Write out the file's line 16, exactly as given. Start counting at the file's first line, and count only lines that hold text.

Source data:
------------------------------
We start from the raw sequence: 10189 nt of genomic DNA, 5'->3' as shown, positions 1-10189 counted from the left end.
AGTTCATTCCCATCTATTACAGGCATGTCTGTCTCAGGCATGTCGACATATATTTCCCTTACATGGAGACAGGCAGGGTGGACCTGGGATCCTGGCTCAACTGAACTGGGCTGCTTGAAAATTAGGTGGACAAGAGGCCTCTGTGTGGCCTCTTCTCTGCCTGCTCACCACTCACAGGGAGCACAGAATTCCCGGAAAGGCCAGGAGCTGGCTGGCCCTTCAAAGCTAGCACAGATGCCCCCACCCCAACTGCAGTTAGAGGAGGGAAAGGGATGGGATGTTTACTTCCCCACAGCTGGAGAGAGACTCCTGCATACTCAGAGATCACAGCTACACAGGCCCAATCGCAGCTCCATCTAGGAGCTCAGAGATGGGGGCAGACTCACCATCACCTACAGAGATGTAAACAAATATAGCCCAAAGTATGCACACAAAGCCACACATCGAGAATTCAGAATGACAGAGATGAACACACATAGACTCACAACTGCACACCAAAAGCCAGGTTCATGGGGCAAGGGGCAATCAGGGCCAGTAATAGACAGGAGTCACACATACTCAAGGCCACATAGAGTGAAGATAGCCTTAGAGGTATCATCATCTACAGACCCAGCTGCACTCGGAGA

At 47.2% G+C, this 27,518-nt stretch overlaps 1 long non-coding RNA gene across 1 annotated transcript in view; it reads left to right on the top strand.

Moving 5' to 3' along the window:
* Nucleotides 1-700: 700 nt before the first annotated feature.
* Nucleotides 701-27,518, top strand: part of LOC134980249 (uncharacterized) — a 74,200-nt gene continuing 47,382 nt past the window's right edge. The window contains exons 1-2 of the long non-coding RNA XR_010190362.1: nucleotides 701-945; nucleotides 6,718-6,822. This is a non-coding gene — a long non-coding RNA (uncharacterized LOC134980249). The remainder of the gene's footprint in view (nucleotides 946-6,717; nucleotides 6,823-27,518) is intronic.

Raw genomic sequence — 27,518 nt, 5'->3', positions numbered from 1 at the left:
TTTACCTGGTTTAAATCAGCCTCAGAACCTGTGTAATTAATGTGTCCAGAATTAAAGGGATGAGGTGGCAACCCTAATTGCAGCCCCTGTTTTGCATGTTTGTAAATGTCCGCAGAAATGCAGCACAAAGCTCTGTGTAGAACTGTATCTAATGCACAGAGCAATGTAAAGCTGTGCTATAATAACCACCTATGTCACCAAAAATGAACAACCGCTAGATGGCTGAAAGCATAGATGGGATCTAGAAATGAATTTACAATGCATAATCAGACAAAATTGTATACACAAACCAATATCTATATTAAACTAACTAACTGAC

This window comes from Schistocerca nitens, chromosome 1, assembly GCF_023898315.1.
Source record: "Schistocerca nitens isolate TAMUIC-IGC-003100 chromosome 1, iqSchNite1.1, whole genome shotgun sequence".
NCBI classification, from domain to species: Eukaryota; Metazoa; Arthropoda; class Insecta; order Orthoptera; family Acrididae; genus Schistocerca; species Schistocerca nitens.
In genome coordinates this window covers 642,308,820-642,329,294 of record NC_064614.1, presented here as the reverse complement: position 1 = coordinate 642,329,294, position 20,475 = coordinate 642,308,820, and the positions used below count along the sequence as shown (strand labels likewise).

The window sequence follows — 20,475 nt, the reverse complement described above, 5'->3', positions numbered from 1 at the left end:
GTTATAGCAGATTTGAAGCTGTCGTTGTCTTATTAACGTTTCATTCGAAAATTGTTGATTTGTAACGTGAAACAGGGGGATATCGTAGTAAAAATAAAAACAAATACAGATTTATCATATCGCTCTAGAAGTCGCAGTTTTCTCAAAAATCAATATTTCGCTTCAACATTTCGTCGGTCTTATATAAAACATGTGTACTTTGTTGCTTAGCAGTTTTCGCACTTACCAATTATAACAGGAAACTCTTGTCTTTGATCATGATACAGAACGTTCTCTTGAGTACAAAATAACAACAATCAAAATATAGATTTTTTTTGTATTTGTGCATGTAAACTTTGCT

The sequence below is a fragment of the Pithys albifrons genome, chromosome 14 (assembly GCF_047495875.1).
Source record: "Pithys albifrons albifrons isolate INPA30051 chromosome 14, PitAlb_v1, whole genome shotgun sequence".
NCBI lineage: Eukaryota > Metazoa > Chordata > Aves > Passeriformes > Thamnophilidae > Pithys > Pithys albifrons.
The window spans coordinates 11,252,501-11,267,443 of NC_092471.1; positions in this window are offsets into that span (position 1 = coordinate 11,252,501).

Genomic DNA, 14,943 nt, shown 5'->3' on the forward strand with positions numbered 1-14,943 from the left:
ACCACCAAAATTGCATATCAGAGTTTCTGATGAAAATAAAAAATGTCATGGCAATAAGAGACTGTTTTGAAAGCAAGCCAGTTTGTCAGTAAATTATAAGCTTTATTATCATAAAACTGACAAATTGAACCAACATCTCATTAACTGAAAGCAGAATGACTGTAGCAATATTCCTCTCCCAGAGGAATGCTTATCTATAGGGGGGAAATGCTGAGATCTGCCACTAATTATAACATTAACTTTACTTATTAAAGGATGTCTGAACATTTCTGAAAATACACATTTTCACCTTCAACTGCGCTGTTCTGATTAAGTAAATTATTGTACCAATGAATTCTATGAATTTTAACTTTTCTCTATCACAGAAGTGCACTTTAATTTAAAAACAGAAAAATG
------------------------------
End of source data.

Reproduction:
Source record: "Pithys albifrons albifrons isolate INPA30051 chromosome 14, PitAlb_v1, whole genome shotgun sequence".